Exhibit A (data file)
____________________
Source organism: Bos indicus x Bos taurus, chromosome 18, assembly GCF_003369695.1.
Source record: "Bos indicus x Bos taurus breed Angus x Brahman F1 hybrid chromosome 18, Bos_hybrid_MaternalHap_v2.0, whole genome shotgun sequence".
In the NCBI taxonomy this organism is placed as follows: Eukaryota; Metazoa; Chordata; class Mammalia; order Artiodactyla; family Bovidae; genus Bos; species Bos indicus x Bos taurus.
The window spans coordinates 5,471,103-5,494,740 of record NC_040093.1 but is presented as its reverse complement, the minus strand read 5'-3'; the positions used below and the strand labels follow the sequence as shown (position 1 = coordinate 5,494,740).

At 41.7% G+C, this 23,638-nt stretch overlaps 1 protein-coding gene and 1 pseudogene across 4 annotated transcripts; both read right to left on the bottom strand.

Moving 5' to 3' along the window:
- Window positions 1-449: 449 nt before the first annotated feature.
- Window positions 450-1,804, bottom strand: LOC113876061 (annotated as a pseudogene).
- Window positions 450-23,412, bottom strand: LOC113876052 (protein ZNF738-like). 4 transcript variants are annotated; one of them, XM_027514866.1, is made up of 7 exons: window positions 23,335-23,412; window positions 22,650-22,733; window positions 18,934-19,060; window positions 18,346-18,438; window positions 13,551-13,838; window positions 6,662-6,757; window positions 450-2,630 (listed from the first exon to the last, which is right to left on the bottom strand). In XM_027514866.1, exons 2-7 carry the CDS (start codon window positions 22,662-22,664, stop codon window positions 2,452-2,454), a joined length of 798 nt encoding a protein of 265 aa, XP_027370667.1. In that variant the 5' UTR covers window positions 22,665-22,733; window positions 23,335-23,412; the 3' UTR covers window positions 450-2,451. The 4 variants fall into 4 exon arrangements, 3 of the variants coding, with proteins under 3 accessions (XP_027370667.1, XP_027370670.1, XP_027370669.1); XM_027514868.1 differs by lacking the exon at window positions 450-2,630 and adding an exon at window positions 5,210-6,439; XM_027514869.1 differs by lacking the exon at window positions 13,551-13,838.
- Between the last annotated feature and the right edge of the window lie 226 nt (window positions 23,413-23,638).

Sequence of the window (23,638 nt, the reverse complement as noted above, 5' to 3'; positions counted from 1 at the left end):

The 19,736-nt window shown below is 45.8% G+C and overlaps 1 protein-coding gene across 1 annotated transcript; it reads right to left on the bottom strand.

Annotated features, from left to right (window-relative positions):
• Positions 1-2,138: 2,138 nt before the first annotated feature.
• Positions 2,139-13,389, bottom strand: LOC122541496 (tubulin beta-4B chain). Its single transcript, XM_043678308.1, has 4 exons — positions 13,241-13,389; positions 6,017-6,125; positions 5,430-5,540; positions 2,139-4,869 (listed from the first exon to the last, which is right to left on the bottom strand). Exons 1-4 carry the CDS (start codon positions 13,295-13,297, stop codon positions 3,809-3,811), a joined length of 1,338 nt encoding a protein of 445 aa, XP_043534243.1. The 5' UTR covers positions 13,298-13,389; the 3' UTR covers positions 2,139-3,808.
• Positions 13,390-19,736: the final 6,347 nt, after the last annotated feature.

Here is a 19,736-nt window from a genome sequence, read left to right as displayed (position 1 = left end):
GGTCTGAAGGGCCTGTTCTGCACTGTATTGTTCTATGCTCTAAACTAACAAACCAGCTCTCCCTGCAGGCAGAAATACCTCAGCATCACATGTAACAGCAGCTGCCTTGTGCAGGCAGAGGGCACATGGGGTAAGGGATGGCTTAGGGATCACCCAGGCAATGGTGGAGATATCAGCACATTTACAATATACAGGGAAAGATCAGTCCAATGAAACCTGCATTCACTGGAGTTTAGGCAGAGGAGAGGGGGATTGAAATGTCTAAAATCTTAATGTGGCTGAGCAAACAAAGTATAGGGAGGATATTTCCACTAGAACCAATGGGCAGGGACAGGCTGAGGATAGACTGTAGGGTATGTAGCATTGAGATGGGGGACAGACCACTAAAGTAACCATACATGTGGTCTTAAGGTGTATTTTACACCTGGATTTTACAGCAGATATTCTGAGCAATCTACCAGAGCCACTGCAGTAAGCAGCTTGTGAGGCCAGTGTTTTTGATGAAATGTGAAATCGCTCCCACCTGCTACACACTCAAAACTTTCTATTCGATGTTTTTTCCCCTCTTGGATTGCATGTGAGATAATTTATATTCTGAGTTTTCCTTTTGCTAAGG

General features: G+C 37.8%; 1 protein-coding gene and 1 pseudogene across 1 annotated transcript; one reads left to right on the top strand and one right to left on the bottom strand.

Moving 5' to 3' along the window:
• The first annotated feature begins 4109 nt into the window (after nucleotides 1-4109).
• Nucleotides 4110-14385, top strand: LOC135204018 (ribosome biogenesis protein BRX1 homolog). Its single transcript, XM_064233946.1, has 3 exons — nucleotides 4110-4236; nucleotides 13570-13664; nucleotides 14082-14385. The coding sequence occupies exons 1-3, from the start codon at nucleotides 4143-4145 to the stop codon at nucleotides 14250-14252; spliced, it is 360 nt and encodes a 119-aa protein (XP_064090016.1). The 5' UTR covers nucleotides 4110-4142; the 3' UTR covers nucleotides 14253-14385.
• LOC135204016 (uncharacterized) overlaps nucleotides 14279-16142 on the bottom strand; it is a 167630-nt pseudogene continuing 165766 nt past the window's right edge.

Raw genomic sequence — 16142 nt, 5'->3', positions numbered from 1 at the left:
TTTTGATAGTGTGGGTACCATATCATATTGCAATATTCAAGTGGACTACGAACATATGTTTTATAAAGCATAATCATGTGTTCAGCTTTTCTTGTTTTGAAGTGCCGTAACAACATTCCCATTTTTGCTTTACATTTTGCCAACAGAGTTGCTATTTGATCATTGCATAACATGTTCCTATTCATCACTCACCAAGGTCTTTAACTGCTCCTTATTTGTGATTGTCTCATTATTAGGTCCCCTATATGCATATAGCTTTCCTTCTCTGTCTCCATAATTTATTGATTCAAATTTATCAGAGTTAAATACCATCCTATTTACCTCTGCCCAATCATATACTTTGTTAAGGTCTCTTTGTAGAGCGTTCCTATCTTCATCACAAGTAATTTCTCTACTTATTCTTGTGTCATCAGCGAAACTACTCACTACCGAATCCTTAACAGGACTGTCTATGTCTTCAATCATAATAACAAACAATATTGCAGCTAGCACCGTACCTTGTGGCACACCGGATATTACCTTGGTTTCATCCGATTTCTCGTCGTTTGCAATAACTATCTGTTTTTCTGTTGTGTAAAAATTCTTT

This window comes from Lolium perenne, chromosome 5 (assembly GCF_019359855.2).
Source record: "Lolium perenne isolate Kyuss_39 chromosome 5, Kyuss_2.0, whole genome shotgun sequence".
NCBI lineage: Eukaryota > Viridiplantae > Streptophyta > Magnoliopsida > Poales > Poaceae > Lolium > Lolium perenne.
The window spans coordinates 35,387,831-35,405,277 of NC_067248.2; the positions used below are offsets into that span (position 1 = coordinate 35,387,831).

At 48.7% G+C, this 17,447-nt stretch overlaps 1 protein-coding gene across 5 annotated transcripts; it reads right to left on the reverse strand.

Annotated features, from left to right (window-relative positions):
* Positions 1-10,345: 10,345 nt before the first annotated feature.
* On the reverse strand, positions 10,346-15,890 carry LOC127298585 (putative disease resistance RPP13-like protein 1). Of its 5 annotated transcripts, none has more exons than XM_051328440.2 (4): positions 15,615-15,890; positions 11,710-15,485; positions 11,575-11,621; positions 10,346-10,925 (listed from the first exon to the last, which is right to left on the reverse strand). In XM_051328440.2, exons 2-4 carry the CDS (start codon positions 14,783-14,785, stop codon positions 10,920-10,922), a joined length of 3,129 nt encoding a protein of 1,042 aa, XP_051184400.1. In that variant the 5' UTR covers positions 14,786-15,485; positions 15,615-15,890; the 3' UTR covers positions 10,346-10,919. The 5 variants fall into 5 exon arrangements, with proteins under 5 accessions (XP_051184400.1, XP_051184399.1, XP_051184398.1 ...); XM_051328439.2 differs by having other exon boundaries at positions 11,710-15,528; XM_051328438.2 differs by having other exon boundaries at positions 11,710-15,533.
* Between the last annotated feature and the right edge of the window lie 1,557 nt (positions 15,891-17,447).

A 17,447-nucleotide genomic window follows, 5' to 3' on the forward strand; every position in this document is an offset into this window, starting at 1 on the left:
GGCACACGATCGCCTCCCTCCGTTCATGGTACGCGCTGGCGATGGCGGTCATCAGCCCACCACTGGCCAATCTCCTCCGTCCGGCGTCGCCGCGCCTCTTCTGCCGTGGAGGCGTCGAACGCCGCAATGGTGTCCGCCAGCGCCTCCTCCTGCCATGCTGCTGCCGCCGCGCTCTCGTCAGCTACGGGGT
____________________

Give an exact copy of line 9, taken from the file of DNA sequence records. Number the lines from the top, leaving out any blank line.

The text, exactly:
- Window positions 450-23,412, bottom strand: LOC113876052 (protein ZNF738-like). 4 transcript variants are annotated; one of them, XM_027514866.1, is made up of 7 exons: window positions 23,335-23,412; window positions 22,650-22,733; window positions 18,934-19,060; window positions 18,346-18,438; window positions 13,551-13,838; window positions 6,662-6,757; window positions 450-2,630 (listed from the first exon to the last, which is right to left on the bottom strand). In XM_027514866.1, exons 2-7 carry the CDS (start codon window positions 22,662-22,664, stop codon window positions 2,452-2,454), a joined length of 798 nt encoding a protein of 265 aa, XP_027370667.1. In that variant the 5' UTR covers window positions 22,665-22,733; window positions 23,335-23,412; the 3' UTR covers window positions 450-2,451. The 4 variants fall into 4 exon arrangements, 3 of the variants coding, with proteins under 3 accessions (XP_027370667.1, XP_027370670.1, XP_027370669.1); XM_027514868.1 differs by lacking the exon at window positions 450-2,630 and adding an exon at window positions 5,210-6,439; XM_027514869.1 differs by lacking the exon at window positions 13,551-13,838.